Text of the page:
10 Teacher Interview Questions and Answers

Being a teacher means being a master of preparation. Preparing lesson plans is a major part of the everyday life of a teacher. Preparation should also be a big part of the process of getting a teaching job to begin with. By studying these teacher interview questions and answers, you’re setting yourself up to present well at your interview. Preparing for the interview will help get you in the classroom.

How do you incorporate the use of technology into your classroom?

Research is an important part of this question. There is no point in telling the panel that you would plan lessons in which all the class can use their own laptops if that facility is not available in the school. Find out about the types of technology available to teachers in the school and describe creative ways of incorporating them into your lessons.

How do you assess pupil progress?

This question gives you the opportunity to talk about different types of assessment i.e. the type of assessment you carry out quickly during the lesson itself, assessment when grading a specific piece of work, and overall assessment at the end of a term or assessment period.

What do you believe is the importance of regular assessment?

The interviewer wants to know that you understand the relationship between assessment and planning, and how one feeds into the other. You can talk about assessing a pupils’ understanding during lessons through questioning, and assessment of individual pieces of work to point you in the direction of areas that need further development.

As a visitor to one of your lessons, what would I expect to see?

You need to tell the interviewing panel what makes up the facets that contribute towards a successful and outstanding lesson. This means you need to think about what the pupils should be doing, i.e. staying focused, actively participating, discussing, and working appropriately, as well as what you should be doing, i.e. questioning at different ability levels, actively monitoring understanding and progress, and managing behaviour. You could also talk here about classroom environment and its role in promoting pupil self-esteem and displaying their achievements.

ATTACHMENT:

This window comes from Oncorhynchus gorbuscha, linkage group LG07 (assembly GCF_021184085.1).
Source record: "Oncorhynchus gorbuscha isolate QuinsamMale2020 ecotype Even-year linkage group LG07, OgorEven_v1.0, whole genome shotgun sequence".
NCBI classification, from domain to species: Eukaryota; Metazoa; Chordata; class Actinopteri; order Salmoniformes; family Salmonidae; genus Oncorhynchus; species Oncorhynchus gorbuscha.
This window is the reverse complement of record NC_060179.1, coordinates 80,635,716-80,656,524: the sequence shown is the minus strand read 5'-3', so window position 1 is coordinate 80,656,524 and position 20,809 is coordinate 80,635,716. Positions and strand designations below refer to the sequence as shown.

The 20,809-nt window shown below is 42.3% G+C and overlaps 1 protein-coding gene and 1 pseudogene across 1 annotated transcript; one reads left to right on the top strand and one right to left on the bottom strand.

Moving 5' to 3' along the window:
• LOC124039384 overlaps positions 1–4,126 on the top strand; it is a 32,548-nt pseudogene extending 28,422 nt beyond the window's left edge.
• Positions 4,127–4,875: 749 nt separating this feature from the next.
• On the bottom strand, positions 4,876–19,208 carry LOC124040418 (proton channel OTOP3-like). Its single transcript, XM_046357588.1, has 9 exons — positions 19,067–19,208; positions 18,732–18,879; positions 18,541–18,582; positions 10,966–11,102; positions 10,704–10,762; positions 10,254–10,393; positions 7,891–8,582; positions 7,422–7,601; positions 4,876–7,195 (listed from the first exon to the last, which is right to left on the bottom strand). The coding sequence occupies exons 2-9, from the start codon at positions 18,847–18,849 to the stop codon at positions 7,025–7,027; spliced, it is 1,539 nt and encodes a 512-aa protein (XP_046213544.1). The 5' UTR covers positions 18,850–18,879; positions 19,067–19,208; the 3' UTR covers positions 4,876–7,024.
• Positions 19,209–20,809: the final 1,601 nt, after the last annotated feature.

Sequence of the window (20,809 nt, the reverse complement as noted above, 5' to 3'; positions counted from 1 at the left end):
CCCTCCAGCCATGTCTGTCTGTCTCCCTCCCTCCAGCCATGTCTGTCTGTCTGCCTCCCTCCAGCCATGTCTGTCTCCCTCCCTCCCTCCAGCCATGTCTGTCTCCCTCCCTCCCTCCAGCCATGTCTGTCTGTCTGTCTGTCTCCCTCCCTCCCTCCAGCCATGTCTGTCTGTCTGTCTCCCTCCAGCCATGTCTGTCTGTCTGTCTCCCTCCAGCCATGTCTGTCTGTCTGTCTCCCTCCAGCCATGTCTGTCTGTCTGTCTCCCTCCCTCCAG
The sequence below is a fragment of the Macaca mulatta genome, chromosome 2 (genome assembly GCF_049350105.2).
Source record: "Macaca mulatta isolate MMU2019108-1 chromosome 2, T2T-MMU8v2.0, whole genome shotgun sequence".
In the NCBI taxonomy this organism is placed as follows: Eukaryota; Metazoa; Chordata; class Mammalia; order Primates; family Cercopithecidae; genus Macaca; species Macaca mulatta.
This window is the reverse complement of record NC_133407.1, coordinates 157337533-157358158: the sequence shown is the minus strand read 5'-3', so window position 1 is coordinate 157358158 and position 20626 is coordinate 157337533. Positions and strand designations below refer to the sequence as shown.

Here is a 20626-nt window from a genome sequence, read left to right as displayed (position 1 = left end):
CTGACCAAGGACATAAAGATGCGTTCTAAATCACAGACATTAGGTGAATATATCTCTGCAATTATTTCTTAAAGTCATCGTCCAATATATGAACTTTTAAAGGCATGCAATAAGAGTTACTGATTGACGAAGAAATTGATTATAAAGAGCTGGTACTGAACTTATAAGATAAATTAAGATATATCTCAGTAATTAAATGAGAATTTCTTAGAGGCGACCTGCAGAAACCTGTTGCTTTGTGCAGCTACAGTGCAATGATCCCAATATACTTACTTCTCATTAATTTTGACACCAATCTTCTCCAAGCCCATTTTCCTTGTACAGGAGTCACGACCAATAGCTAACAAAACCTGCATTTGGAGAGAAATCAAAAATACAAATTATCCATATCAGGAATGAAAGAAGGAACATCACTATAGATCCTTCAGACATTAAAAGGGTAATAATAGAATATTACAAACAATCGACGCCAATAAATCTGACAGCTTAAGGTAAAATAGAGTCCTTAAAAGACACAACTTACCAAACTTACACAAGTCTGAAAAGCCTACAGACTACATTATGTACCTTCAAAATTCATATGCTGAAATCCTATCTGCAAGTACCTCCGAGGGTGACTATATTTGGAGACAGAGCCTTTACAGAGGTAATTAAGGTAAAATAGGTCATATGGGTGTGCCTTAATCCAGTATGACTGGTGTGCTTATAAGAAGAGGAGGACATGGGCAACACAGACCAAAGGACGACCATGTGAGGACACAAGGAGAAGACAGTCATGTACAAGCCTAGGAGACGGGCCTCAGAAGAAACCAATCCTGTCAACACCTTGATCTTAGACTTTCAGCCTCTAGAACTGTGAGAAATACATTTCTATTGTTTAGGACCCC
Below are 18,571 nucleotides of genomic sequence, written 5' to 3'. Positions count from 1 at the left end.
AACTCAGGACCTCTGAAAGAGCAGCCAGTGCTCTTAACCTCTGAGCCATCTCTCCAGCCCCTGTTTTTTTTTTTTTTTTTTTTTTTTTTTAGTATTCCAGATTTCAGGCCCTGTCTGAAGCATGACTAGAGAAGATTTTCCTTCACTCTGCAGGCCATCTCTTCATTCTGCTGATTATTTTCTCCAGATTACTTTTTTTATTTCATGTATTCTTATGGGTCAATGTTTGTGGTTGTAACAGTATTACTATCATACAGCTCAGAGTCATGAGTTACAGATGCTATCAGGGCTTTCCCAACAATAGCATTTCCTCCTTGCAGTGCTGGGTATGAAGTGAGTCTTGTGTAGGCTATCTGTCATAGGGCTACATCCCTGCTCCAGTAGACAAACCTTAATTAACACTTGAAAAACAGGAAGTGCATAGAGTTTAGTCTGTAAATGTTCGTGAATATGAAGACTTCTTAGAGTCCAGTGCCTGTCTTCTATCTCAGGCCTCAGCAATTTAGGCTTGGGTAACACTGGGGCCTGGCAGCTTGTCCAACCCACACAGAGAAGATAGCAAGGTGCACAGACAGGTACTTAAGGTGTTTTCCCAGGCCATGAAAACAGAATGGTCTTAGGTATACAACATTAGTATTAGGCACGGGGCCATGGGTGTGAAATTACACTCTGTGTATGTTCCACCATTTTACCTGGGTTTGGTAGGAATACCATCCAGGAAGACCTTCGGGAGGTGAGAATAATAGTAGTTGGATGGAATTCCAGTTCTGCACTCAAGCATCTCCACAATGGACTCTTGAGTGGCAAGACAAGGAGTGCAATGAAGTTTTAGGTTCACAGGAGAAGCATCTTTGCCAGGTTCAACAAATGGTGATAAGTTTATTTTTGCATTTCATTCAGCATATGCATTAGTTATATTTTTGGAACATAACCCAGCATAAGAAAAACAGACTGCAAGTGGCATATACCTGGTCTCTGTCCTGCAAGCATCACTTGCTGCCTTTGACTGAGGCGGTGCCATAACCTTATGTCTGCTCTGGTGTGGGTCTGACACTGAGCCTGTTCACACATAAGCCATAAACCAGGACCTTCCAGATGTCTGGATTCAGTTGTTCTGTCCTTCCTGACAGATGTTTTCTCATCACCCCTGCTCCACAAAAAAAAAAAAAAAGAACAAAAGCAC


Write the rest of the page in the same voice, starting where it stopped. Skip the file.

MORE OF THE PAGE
Why do we teach your subject in school?

No matter what your subject is, the panel wants to know what it contributes to the pupils’ lives as a whole, from promoting a greater understanding of the world around them to fostering teamwork and cooperation. You could mention encouraging a love of lifelong learning, improvement of skills in other areas, and even instilling a sense of self-discipline. The important thing here is that you have thought more deeply about the nature of your subject and its greater importance to the world.

Which qualities do you think students look for in a teacher?

The interviewer wants to know that you can look at education from the child’s point of view, which is essential in terms of pastoral care and effective teaching strategies. You need to express an understanding of the student’s needs, i.e. a fair and understanding practitioner with good communication skills and an ability to make their subject engaging.

Can you evaluate your lesson?

Many schools will ask candidates to teach a lesson to a class before their interview. If you are asked to do this and then to evaluate it, it’s important to sum up both positives and negatives to show that you have a clear understanding of where things could have been improved. A school wants to know that their teaching staff can be flexible and adaptable, able to recognise areas for development and change, as well as highlight strategies that worked well.

What is the role of a student in your classroom?

The school is looking for a teacher that expects more from their pupils than just passive learning. If you are asked this question, you need to stress the importance of active participation in learning, about the need for taking responsibility for themselves, and about their need for self-discipline and good behaviour.

How do you cope with stress?

The teaching profession is more stressful today than at any other time, but it’s important for the interviewer to know that you won’t take these stresses out on your class. You need to express the importance of maintaining balance and calm in your classroom and alternative methods of handling difficult situations.

Can you explain how your non-teaching employment has benefited your current practice?

This question is relevant to those who have spent some years working in another industry before embarking on a teaching career. The interviewer wants to know how your previous experiences of employment in other sectors has informed the way you react, and how your former employment informs your teaching today.

The nature of your previous employment affects how you will respond to this question; however, aspects such as effective communication, teamwork, people-management, time-management skills, and a broader perspective on society, are all facets that can be explored here.

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